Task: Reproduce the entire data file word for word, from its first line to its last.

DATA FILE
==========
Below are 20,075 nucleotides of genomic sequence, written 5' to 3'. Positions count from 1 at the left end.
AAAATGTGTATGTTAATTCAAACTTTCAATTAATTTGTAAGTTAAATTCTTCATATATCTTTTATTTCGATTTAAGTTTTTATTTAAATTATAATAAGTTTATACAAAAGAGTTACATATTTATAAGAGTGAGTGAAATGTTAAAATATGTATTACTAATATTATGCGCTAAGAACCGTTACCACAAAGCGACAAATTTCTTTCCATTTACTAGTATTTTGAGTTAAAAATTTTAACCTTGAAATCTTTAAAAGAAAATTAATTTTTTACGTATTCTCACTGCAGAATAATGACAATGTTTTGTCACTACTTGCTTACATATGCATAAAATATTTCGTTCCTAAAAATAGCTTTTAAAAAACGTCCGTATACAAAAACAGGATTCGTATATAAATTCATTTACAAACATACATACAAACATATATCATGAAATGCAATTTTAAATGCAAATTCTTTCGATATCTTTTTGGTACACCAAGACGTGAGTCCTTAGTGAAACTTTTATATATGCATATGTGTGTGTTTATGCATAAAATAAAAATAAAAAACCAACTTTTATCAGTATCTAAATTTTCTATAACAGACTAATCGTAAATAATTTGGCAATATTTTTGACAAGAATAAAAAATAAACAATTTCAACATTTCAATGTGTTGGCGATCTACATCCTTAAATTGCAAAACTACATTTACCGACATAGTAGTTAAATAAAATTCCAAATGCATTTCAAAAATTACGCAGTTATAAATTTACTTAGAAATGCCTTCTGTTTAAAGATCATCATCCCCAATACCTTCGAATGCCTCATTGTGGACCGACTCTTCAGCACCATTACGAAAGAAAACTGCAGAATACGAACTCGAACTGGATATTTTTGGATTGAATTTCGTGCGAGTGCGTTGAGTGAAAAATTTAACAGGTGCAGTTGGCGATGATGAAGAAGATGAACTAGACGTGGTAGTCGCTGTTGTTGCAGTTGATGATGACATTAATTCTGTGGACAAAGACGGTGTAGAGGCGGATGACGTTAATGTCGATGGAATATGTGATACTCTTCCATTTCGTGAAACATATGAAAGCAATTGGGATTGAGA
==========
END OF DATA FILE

Below are 20,075 nucleotides of genomic sequence, written 5' to 3'. Positions count from 1 at the left end.
AAAATGTGTATGTTAATTCAAACTTTCAATTAATTTGTAAGTTAAATTCTTCATATATCTTTTATTTCGATTTAAGTTTTTATTTAAATTATAATAAGTTTATACAAAAGAGTTACATATTTATAAGAGTGAGTGAAATGTTAAAATATGTATTACTAATATTATGCGCTAAGAACCGTTACCACAAAGCGACAAATTTCTTTCCATTTACTAGTATTTTGAGTTAAAAATTTTAACCTTGAAATCTTTAAAAGAAAATTAATTTTTTACGTATTCTCACTGCAGAATAATGACAATGTTTTGTCACTACTTGCTTACATATGCATAAAATATTTCGTTCCTAAAAATAGCTTTTAAAAAACGTCCGTATACAAAAACAGGATTCGTATATAAATTCATTTACAAACATACATACAAACATATATCATGAAATGCAATTTTAAATGCAAATTCTTTCGATATCTTTTTGGTACACCAAGACGTGAGTCCTTAGTGAAACTTTTATATATGCATATGTGTGTGTTTATGCATAAAATAAAAATAAAAAACCAACTTTTATCAGTATCTAAATTTTCTATAACAGACTAATCGTAAATAATTTGGCAATATTTTTGACAAGAATAAAAAATAAACAATTTCAACATTTCAATGTGTTGGCGATCTACATCCTTAAATTGCAAAACTACATTTACCGACATAGTAGTTAAATAAAATTCCAAATGCATTTCAAAAATTACGCAGTTATAAATTTACTTAGAAATGCCTTCTGTTTAAAGATCATCATCCCCAATACCTTCGAATGCCTCATTGTGGACCGACTCTTCAGCACCATTACGAAAGAAAACTGCAGAATACGAACTCGAACTGGATATTTTTGGATTGAATTTCGTGCGAGTGCGTTGAGTGAAAAATTTAACAGGTGCAGTTGGCGATGATGAAGAAGATGAACTAGACGTGGTAGTCGCTGTTGTTGCAGTTGATGATGACATTAATTCTGTGGACAAAGACGGTGTAGAGGCGGATGACGTTAATGTCGATGGAATATGTGATACTCTTCCATTTCGTGAAACATATGAAAGCAATTGGGATTGAGA